An A-Z Guide To The Search For Plato's Atlantis

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    Atlantipedia will be wound down in 2023. After nearly twenty years compiling Atlantipedia on my own, and as I am now approaching my 80th birthday, I have decided to cut back on the time I dedicate to developing this website. An orderly conclusion rather than an enforced one is always preferable before the Grim Reaper […]Read More »
  • Joining The Dots

    Joining The Dots

    I have now published my new book, Joining The Dots, which offers a fresh look at the Atlantis mystery. I have addressed the critical questions of when, where and who, using Plato’s own words, tempered with some critical thinking and a modicum of common sense.Read More »

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Translations of Plato’s works from Latin into the vernacular languages of Europe began in the 16th century.

The first French translation of Timaeus was by Loys(Louis) de Roy (1510-1577) published in 1582.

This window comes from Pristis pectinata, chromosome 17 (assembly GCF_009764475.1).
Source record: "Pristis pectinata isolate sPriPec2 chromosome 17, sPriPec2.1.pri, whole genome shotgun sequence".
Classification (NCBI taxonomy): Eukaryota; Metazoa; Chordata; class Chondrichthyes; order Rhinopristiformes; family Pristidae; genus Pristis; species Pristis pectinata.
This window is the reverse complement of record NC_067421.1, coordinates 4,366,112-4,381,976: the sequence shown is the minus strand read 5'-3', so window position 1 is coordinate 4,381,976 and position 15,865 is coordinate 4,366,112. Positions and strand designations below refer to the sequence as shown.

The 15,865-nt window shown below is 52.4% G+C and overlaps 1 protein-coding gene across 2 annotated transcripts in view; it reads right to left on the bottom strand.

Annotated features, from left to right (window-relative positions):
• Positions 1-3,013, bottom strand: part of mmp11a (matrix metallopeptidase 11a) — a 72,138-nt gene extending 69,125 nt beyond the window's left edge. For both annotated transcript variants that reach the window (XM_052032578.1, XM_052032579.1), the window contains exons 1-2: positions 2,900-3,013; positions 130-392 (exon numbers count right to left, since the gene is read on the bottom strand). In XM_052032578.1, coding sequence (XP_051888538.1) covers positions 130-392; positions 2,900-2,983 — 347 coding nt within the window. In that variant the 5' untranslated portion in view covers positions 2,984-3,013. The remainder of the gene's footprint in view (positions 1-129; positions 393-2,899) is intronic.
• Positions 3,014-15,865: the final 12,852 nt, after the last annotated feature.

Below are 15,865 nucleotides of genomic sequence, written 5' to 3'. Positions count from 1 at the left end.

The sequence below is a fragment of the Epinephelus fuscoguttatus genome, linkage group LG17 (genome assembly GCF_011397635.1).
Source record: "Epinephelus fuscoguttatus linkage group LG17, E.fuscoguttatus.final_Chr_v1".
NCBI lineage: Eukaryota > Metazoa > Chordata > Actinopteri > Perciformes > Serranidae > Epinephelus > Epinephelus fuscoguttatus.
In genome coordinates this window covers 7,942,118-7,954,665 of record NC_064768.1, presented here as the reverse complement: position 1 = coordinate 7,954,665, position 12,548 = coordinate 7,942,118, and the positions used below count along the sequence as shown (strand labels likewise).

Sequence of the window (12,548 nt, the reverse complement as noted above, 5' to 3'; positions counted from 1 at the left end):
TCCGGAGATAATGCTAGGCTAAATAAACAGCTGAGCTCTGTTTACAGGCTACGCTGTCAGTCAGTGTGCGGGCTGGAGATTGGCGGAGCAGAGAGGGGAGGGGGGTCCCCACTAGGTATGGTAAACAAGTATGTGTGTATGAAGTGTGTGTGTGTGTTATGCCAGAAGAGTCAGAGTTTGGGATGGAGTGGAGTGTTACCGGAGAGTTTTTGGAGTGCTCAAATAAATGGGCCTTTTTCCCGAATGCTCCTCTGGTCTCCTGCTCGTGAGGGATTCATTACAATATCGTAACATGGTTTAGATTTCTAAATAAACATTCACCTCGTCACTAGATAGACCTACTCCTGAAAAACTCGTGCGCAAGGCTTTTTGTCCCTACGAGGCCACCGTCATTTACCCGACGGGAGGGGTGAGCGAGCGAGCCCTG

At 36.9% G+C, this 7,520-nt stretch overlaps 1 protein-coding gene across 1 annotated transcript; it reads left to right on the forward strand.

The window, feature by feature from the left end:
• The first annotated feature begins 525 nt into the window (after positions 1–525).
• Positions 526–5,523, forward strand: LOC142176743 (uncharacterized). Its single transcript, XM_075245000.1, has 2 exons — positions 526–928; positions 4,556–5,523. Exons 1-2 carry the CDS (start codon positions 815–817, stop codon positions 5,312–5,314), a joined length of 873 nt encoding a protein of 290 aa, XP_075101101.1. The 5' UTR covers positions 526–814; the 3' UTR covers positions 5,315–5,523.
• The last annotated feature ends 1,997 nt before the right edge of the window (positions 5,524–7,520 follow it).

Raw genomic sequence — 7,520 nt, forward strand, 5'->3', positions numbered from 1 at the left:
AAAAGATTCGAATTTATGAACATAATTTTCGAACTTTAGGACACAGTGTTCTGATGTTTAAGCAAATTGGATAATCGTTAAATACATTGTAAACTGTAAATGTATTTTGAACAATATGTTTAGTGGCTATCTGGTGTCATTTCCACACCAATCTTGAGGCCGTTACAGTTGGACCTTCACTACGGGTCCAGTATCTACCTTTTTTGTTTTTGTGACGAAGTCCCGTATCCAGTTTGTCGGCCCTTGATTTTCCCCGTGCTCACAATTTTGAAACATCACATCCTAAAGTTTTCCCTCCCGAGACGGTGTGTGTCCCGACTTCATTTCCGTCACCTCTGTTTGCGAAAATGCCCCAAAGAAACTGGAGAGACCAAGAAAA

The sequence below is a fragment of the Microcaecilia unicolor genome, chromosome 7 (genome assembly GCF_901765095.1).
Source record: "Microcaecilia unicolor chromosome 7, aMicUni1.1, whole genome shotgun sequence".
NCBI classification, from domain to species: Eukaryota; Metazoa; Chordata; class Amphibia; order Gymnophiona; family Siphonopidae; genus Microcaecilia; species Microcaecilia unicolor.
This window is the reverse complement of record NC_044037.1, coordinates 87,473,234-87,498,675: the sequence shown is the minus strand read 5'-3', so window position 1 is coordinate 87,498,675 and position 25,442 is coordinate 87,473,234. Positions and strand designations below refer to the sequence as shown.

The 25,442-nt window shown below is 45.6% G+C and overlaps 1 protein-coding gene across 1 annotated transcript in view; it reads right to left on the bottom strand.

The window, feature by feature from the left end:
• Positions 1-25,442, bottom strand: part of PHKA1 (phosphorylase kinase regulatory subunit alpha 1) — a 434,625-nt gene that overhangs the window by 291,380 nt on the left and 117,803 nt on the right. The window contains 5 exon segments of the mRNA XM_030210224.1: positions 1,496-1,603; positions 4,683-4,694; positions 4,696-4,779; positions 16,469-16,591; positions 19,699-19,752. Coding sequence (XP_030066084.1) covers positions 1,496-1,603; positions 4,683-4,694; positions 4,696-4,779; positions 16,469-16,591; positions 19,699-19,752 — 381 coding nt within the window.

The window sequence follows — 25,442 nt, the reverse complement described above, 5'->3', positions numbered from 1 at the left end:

Dardi Bembo translated the works of Plato into Italian (1601-1607, Venice)

André Dacier the noted French classicist  translated some of Plato’s works into French in 1699 and two years later translated his work into English.

The earliest known English translation of any of Plato’s works is Axiochus by Edmund Spenser in 1591. The first English translation of the entire works of Plato was that of Thomas Taylor in 1804.

Also in 1804, Friedrich Schleiermacher (1768-1834) provided a German translation, which is still in print.*Thorwald C. Franke has provided the Atlantis sections of Timaeus and Critias from the German translations of Franz Susemihl and Hieronymus Müller(a) together with the English translations of Bury and Jowett in a parallel format.*

V.N. Karpov (1798-1867) translated most of Plato’s work into Russian in 1841.

Patricio de Azcárate Patricio de Azcárate · Madrid 1871-1872 · 11 volúmenes (1800-1886) published the first complete works of Plato in Spanish in 11 volumes (Madrid 1871-1872).

2001 saw volume I of Plato’s Complete Works published in Romanian.

In 1974, Michitaro Tanaka (1902-1985) and his associates produced  a fifteen-volume translation of all the dialogues (genuine and spurious) with a full index into Japanese. This is known as the Iwanami edition and is now the standard translation in Japan.